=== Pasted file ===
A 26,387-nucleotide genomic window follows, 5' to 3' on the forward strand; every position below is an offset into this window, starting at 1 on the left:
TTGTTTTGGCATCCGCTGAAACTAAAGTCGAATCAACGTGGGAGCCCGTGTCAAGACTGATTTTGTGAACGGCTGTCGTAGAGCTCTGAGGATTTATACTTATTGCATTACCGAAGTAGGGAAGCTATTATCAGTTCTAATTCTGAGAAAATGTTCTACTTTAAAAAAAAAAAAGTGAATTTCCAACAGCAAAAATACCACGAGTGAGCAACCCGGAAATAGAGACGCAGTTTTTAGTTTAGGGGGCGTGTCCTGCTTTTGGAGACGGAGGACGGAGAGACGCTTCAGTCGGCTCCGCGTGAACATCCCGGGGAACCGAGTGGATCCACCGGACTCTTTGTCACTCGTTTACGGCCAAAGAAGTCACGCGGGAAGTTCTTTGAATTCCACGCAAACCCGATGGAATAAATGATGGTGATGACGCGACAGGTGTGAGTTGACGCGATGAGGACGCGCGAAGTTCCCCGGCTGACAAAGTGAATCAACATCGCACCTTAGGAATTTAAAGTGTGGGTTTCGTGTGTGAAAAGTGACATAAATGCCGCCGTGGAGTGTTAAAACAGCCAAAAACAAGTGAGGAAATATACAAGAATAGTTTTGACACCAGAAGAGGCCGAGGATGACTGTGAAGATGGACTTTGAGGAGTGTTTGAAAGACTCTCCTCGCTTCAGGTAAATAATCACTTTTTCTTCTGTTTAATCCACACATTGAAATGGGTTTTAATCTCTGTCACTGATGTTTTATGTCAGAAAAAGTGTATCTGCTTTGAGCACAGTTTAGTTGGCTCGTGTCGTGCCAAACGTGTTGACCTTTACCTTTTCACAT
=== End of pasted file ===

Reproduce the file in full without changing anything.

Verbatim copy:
A 26,387-nucleotide genomic window follows, 5' to 3' on the forward strand; every position below is an offset into this window, starting at 1 on the left:
TTGTTTTGGCATCCGCTGAAACTAAAGTCGAATCAACGTGGGAGCCCGTGTCAAGACTGATTTTGTGAACGGCTGTCGTAGAGCTCTGAGGATTTATACTTATTGCATTACCGAAGTAGGGAAGCTATTATCAGTTCTAATTCTGAGAAAATGTTCTACTTTAAAAAAAAAAAAGTGAATTTCCAACAGCAAAAATACCACGAGTGAGCAACCCGGAAATAGAGACGCAGTTTTTAGTTTAGGGGGCGTGTCCTGCTTTTGGAGACGGAGGACGGAGAGACGCTTCAGTCGGCTCCGCGTGAACATCCCGGGGAACCGAGTGGATCCACCGGACTCTTTGTCACTCGTTTACGGCCAAAGAAGTCACGCGGGAAGTTCTTTGAATTCCACGCAAACCCGATGGAATAAATGATGGTGATGACGCGACAGGTGTGAGTTGACGCGATGAGGACGCGCGAAGTTCCCCGGCTGACAAAGTGAATCAACATCGCACCTTAGGAATTTAAAGTGTGGGTTTCGTGTGTGAAAAGTGACATAAATGCCGCCGTGGAGTGTTAAAACAGCCAAAAACAAGTGAGGAAATATACAAGAATAGTTTTGACACCAGAAGAGGCCGAGGATGACTGTGAAGATGGACTTTGAGGAGTGTTTGAAAGACTCTCCTCGCTTCAGGTAAATAATCACTTTTTCTTCTGTTTAATCCACACATTGAAATGGGTTTTAATCTCTGTCACTGATGTTTTATGTCAGAAAAAGTGTATCTGCTTTGAGCACAGTTTAGTTGGCTCGTGTCGTGCCAAACGTGTTGACCTTTACCTTTTCACAT